Palm Sunday TLM at Assumption Grotto in Detroit

Over at Te Deum laudamus there are some fine photos of the Palm Sunday Mass at Assumption Grotto Church in Detroit where the great Fr. Perrone is pastor.  They had Holy Mass with the older, extraordinary use.

Here are a couple of the photos I picked up from Te Deum laudamusYou can see more over there.

Note the red antependium.  The liturgy starts with red but changes to violet for Mass.



About Fr. John Zuhlsdorf

Fr. Z is the guy who runs this blog. o{]:¬)
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  1. Vox says:

    Father Z,

    Yesterday, at the EF, the Passion was chanted by the three priests from the Gospel side of the Altar, but they faced away from the Altar (to the left or in this case, north). I have wondered about this…and then I think I understood the symbolism–that it would be a blasphemy to read the Passion of Our Lord facing His Altar…an abomination of sorts.

    Would this be a reasonable interpretation?

    Could you provide some comment on this?

  2. Michael says:

    The gospel is always read facing north at a Solemn High Mass. This is a very old tradition. In the early century of Christianity, when Africa and most of the Medterranean had already been converted, the pagan tribes to the north were the focus of the Church’s missionary efforts. The deacon chants the gospel to “the people,” but the people to the north, to the unconverted parts of the world. This posture reminds the congregation that they are not a closed community, that there are people who have never heard the gospel. The north is always the darkest side of the Church. This is why at a low mass, the priest turns slightly to the north when he reads the gospel. Many monastic communities have dispensed with this tradition adn chant the gospel and epistle facing the people. In medieval cathedrals, old testament saints were reserved for the dark side of the church while the saints to come after Christ were portrayed on the windows of the south side. If you ever get a chance to visit the older churches in Rome (Santa Sabina, San Clemente, etc.) you can see the ambos on teh north and south side of the choir once used for chanting the readings.

    From the Catholic Encyclopedia:

    “The Gospel was sung from the ambo (ambon), a pulpit generally halfway down the church, from which it could be best heard by every one (Cabrol, Dict. d’archéol. chrét. et de liturgie, Paris, 1907, s.v. “Ambon”, I, 1330-47). Often there were two ambos: one for the other lessons, on the left (looking from the altar); the other, for the Gospel, on the right. From here the deacon faced south, as the “Ordo Rom. II” says (Mabillon, Musæum italic., II, 46), noting that the men generally gather there. Later, when the ambo had disappeared, the deacon turned to the north. Micrologus (De missa, ix) notices this and explains it as an imitation of the celebrant’s position at the altar at low Mass — one of the ways in which that service has reacted on to high Mass. The Byzantine Church still commands the deacon to sing the Gospel from the ambo (e.g. Brightman, op. cit., 372), though with them, too, it has generally become only a theoretical place in the middle of the floor.”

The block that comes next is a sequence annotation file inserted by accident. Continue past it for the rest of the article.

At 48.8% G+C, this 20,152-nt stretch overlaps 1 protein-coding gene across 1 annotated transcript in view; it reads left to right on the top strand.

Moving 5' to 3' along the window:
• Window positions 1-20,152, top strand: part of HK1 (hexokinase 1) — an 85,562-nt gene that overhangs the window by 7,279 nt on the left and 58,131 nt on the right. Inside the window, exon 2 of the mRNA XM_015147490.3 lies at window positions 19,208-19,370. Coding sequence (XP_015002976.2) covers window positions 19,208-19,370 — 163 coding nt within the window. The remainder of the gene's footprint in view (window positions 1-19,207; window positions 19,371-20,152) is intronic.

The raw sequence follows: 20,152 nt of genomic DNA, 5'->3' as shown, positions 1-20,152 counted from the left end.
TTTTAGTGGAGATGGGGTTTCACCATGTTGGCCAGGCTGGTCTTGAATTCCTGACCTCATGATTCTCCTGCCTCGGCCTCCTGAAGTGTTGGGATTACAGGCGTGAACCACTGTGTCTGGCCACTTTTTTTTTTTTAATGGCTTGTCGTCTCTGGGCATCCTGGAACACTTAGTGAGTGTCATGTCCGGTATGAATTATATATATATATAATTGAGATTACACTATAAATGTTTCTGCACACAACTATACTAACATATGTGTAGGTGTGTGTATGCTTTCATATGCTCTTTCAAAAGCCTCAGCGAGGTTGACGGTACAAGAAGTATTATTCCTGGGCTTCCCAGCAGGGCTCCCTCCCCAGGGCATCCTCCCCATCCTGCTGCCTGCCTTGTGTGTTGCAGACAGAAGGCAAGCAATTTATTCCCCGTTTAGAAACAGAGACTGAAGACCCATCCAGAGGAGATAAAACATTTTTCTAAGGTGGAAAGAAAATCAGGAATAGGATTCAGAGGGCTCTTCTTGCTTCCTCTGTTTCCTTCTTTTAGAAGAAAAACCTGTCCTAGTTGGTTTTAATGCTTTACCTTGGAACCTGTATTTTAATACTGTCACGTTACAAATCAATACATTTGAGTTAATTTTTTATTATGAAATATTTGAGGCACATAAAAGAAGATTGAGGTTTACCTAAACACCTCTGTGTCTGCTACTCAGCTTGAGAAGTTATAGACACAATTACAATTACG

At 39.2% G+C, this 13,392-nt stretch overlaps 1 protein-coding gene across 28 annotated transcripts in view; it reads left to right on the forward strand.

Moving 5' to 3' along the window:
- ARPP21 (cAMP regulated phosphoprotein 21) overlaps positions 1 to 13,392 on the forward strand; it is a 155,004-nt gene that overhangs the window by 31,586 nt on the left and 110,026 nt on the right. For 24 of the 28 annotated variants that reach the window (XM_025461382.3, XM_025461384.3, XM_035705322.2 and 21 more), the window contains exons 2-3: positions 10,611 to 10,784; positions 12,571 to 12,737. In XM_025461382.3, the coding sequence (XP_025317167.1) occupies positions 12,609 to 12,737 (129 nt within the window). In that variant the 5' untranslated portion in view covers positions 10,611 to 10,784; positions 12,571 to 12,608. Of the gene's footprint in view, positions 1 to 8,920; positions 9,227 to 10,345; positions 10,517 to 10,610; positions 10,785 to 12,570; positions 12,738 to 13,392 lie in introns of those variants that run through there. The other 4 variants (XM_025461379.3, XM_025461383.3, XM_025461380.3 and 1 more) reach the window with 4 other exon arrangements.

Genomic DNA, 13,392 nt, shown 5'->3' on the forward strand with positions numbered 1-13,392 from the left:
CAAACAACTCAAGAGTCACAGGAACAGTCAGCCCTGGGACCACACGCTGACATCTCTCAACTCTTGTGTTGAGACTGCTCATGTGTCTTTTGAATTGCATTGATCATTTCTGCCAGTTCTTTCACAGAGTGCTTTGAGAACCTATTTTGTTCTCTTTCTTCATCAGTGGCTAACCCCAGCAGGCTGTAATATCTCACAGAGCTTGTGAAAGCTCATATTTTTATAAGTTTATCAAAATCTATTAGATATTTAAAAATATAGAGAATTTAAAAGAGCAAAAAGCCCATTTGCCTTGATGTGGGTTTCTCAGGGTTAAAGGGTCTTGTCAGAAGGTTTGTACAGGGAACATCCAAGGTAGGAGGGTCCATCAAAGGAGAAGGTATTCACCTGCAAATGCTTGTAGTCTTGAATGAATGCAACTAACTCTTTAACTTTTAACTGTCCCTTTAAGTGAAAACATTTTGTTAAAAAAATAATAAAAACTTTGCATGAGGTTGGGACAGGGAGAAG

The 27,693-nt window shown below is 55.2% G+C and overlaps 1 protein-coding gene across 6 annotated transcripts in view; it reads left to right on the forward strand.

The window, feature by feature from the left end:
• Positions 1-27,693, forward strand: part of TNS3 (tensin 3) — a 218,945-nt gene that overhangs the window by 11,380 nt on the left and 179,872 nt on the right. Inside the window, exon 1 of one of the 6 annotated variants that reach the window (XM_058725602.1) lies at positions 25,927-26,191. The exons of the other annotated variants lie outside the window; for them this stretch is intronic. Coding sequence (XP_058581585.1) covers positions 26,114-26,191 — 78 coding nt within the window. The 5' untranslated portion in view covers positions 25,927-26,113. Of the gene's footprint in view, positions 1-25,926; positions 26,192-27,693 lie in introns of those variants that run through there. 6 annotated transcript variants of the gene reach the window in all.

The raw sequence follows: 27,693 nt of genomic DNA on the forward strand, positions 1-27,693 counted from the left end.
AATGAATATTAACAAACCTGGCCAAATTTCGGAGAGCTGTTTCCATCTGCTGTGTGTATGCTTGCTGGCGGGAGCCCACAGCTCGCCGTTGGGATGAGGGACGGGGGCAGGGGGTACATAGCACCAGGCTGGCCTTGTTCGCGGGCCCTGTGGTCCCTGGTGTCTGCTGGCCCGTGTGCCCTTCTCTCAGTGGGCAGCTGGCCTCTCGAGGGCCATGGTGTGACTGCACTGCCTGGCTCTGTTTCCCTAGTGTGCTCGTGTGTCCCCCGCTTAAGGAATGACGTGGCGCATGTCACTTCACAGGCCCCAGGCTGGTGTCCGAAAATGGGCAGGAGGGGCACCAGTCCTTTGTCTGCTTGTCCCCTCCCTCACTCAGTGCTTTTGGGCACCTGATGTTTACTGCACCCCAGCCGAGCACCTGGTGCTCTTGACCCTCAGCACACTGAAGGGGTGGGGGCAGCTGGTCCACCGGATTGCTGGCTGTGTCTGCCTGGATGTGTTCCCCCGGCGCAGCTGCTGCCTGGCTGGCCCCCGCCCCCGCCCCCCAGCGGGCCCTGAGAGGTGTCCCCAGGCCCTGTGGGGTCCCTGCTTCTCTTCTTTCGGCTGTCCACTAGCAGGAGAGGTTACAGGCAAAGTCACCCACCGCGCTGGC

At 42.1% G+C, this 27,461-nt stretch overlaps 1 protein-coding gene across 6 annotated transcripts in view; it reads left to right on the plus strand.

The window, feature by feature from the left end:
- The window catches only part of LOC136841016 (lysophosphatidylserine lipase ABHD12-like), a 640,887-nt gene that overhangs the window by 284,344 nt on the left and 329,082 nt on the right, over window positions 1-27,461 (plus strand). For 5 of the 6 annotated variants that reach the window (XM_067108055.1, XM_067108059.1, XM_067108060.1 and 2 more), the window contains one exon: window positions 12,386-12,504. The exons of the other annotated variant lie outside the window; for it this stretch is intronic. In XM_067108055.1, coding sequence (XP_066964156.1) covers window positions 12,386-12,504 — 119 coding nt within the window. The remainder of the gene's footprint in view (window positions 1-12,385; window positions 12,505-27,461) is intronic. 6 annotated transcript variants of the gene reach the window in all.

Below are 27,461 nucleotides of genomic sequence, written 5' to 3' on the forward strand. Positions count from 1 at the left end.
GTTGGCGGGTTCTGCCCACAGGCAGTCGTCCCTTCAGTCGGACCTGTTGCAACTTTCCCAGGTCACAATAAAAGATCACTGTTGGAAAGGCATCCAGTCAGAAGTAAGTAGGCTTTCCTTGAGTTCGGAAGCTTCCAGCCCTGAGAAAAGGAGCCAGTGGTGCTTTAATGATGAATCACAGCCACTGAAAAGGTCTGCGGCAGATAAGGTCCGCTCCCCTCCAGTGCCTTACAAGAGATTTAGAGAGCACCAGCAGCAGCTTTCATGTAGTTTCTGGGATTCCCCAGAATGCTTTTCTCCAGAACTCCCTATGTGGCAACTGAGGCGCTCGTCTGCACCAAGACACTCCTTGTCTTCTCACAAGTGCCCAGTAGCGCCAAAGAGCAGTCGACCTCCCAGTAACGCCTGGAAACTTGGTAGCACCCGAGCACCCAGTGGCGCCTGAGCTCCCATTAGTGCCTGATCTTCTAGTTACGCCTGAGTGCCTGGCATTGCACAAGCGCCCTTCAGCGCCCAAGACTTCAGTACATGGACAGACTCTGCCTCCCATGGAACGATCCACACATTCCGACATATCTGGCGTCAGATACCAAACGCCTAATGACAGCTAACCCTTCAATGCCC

3. Diane says:

    Thanks for the link Fr. Z.

    Just as an FYI there are three total photo posts. Scroll to the bottom of the link given by Fr. Z and you will find links for the pre-Mass photos, including pics from the sacristy and sanctuary. The other link at the bottom covers the blessing of palms in the extraordinary form and the procession which followed. Not seen are the many people behind the priests in procession.

    I will add that this was the most majestic experience on Palm Sunday I have ever experienced. There are times when I’m photographing liturgical events like these that it is hard not to get choked up.

  4. Tom says:

    Imagine had the Pope offer the TLM yesterday…ah…to dream.

  5. Tom says:

    Imagine had the Pope offered the TLM yesterday…ah…to dream.

  6. Joshua says:

    The rubrics actually have the deacon, on the North side, versus populum in a Solemn Mass. BUT, almost anywhere they in fact faced north and this custom was recognised by Rome.

  7. Jonathan Bennett says:

    The first picture appears have been taken during the Introit, and the red frontal is still present, but the second photo of the elevation shows a violet frontal. When was it changed?

  8. Michael says:

    And Fortescue/O’Connell says this rubric is NOT to be taken litterally in practice.

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